Federal officials, following through on a pledge by President Trump, have drafted a rule to roll back a federal requirement that many religious employers provide birth control coverage in health insurance plans.
The mandate for free contraceptive coverage was one of the most hotly contested Obama administration policies adopted under the Affordable Care Act, and it generated scores of lawsuits by employers that had religious objections to it.
On its website, the White House Office of Management and Budget said it is reviewing an “interim final rule” to relax the requirement, a step that would all but ensure a court challenge by women’s rights groups.
Mr. Trump signaled a change in direction on May 4, when he issued an executive order instructing three cabinet departments to consider amended regulations to “address conscience-based objections to the preventive-care mandate.” The order cites a section of the Affordable Care Act that refers specifically to preventive services for women.
Mr. Trump removed any doubt about his intentions when he signed the executive order that day. At a ceremony in the Rose Garden of the White House, he celebrated the faith of the Little Sisters of the Poor, a 178-year-old religious order that refused to comply with the contraceptive coverage mandate and fought it all the way to the Supreme Court.
The president invited the Little Sisters to join him on the dais, announced that they “sort of just won a lawsuit” and told them that their “long ordeal will soon be over.”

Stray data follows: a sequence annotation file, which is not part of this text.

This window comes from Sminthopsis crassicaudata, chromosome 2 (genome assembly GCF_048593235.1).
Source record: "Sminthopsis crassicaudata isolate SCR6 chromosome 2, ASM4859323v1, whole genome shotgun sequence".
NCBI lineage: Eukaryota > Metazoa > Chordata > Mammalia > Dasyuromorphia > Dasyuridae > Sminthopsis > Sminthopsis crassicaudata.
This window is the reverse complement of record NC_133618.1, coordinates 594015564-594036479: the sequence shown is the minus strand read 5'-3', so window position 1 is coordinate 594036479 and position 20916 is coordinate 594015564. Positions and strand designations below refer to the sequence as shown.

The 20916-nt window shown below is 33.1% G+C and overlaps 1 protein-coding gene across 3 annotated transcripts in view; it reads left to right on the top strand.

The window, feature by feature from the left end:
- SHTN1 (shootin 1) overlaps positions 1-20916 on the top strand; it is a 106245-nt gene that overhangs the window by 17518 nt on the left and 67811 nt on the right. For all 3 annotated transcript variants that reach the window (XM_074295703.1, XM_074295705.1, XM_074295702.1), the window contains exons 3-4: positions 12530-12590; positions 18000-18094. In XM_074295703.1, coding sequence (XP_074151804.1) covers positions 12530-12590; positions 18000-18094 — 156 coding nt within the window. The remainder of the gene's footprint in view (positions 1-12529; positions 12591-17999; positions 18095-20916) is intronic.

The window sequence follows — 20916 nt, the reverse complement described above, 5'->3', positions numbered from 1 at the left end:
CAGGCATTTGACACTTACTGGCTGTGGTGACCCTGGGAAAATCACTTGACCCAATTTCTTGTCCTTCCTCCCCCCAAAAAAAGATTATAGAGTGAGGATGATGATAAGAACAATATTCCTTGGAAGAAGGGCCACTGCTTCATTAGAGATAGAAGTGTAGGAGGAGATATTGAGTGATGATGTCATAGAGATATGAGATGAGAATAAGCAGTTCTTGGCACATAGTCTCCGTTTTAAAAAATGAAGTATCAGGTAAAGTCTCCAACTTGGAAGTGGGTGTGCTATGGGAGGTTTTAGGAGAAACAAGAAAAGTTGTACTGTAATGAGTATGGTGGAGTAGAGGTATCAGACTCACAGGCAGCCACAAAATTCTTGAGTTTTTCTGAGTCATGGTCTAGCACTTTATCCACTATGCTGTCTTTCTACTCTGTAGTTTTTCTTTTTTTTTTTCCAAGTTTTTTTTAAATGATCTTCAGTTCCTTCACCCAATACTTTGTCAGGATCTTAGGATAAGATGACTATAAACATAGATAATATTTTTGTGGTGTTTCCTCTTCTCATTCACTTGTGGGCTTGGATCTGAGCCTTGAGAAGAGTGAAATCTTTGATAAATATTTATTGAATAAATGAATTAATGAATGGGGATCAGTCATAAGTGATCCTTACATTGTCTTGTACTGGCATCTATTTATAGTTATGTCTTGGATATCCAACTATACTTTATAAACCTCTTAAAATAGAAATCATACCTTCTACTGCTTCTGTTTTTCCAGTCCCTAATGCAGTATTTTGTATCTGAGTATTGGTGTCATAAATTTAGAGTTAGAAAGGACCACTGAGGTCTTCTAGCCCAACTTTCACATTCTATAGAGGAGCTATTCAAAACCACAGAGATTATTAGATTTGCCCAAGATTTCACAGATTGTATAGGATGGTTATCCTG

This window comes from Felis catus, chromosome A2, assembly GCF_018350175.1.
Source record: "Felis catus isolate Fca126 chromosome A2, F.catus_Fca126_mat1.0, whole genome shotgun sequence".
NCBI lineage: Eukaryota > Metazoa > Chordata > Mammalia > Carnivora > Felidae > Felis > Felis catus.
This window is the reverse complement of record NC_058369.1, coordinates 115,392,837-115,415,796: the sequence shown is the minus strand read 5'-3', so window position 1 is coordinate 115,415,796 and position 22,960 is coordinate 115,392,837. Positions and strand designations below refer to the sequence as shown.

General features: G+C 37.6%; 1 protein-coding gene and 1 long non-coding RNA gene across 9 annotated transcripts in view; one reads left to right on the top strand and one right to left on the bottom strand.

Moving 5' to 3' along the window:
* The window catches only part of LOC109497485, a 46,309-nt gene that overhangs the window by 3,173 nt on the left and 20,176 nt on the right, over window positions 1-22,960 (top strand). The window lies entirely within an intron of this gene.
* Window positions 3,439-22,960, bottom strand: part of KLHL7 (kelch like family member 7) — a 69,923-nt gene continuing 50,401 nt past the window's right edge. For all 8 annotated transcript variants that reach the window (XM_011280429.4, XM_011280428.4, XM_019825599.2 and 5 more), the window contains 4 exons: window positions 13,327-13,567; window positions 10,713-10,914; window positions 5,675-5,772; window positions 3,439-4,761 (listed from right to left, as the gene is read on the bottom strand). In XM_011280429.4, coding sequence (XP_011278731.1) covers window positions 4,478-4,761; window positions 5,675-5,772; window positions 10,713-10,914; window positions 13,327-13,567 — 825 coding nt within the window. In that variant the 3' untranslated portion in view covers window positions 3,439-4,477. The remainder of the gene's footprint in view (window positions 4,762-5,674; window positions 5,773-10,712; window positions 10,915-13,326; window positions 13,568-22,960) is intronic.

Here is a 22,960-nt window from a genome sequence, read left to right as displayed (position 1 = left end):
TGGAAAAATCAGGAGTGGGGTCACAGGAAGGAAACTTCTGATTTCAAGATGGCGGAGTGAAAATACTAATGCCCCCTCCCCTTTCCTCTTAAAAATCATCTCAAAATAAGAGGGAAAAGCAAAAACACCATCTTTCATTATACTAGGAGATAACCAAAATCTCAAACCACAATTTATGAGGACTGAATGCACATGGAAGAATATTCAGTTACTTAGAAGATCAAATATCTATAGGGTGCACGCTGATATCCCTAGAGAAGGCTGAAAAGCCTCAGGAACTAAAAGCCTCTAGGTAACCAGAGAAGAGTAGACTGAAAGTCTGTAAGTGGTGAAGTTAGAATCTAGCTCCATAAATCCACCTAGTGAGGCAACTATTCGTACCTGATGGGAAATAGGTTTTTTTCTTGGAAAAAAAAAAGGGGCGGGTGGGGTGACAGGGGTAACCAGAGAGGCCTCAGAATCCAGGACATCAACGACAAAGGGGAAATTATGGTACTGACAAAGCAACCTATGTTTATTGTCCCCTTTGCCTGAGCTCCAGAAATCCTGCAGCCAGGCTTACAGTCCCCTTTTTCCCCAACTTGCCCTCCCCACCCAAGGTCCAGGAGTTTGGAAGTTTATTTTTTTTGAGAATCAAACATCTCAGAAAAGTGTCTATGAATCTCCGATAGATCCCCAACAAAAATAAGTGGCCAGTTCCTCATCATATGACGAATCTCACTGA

“With this executive order,” Mr. Trump said, “we are ending the attacks on your religious liberty.”
The new rule will fulfill a campaign pledge by Mr. Trump. “I will make absolutely certain religious orders like the Little Sisters of Poor are not bullied by the federal government because of their religious beliefs,” he said in October in a letter to leaders of Roman Catholic organizations.
Tom Price, the secretary of health and human services, welcomed the opportunity to re-examine the preventive-services mandate. “We will be taking action in short order to follow the president’s instruction to safeguard the deeply held religious beliefs of Americans who provide health insurance to their employees,” he said this month.
Democrats in Congress have vowed to fight just as hard to preserve the mandate, saying it has benefited over 50 million women.
Full story at The New York Times.